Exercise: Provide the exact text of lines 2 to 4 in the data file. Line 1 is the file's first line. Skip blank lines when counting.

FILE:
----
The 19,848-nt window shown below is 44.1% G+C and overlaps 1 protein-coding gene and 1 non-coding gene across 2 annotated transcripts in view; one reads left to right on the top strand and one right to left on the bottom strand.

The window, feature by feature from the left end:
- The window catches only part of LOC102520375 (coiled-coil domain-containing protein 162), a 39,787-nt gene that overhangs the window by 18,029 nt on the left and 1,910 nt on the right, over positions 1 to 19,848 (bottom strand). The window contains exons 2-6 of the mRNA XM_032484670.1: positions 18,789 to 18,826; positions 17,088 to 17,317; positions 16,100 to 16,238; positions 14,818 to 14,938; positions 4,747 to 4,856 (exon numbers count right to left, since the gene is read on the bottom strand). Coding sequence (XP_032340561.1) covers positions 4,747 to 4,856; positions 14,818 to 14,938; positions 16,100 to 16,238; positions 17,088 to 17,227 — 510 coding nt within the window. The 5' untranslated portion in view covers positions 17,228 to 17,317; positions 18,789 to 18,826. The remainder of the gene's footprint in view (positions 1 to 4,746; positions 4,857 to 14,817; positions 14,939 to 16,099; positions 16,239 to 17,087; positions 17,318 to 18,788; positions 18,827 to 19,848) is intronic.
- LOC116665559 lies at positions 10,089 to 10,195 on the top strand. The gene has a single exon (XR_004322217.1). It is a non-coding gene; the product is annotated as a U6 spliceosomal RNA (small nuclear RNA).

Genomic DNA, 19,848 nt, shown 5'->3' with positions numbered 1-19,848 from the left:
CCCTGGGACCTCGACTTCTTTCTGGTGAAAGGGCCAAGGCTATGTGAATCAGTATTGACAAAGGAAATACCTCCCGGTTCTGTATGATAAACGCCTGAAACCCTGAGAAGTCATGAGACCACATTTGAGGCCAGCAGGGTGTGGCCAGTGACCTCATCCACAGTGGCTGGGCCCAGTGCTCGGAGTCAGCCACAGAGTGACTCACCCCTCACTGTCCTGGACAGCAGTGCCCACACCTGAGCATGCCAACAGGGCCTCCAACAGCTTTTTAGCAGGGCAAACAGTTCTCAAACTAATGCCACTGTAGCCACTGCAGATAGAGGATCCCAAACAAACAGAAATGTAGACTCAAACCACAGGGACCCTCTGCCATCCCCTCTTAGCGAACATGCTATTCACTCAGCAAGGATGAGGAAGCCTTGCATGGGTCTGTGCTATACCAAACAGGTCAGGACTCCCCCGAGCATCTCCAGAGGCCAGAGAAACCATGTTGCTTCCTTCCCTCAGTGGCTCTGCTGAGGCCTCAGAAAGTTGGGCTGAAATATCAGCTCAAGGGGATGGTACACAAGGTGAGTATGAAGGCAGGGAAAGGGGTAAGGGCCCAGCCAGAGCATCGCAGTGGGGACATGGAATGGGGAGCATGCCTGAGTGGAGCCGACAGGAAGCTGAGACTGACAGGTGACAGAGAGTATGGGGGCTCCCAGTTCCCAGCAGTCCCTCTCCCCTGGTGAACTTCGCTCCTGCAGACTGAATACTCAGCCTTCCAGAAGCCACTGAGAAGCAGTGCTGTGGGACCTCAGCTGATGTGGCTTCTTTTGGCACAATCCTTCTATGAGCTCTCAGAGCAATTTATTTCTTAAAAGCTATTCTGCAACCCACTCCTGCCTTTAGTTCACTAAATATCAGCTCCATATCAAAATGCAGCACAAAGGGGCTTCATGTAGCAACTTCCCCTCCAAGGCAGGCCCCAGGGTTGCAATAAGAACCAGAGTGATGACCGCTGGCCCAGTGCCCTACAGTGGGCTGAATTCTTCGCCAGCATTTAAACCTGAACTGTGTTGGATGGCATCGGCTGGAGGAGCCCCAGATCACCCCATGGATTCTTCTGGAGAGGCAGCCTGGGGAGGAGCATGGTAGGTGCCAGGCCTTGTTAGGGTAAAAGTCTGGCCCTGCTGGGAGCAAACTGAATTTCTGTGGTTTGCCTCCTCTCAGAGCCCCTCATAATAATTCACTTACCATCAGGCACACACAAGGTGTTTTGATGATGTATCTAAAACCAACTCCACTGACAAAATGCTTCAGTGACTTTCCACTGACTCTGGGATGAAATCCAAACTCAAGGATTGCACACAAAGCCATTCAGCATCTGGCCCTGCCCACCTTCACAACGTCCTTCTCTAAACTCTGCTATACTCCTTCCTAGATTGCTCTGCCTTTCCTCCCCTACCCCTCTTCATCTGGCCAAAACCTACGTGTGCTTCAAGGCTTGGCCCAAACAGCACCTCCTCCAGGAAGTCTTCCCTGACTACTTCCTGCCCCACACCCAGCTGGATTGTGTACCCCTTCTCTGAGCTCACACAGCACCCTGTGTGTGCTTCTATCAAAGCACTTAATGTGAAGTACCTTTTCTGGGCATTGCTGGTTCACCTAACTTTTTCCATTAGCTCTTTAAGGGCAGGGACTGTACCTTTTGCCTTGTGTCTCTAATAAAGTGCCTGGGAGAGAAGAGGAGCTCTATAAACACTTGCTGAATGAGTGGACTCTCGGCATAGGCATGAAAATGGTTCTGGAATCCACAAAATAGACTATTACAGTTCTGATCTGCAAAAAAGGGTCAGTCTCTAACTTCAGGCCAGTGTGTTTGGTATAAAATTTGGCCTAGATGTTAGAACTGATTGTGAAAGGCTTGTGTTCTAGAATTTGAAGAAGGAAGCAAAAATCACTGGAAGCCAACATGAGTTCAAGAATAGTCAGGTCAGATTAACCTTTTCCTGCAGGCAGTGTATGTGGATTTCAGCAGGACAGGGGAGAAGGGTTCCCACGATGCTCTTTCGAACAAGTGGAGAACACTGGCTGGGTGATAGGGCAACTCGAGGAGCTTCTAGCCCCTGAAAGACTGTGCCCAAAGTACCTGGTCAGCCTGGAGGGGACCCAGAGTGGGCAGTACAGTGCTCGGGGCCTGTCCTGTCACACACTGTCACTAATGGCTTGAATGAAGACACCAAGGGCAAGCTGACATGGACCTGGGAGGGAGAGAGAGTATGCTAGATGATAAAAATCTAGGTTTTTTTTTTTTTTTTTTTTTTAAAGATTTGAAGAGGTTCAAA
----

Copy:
The window, feature by feature from the left end:
- The window catches only part of LOC102520375 (coiled-coil domain-containing protein 162), a 39,787-nt gene that overhangs the window by 18,029 nt on the left and 1,910 nt on the right, over positions 1 to 19,848 (bottom strand). The window contains exons 2-6 of the mRNA XM_032484670.1: positions 18,789 to 18,826; positions 17,088 to 17,317; positions 16,100 to 16,238; positions 14,818 to 14,938; positions 4,747 to 4,856 (exon numbers count right to left, since the gene is read on the bottom strand). Coding sequence (XP_032340561.1) covers positions 4,747 to 4,856; positions 14,818 to 14,938; positions 16,100 to 16,238; positions 17,088 to 17,227 — 510 coding nt within the window. The 5' untranslated portion in view covers positions 17,228 to 17,317; positions 18,789 to 18,826. The remainder of the gene's footprint in view (positions 1 to 4,746; positions 4,857 to 14,817; positions 14,939 to 16,099; positions 16,239 to 17,087; positions 17,318 to 18,788; positions 18,827 to 19,848) is intronic.
- LOC116665559 lies at positions 10,089 to 10,195 on the top strand. The gene has a single exon (XR_004322217.1). It is a non-coding gene; the product is annotated as a U6 spliceosomal RNA (small nuclear RNA).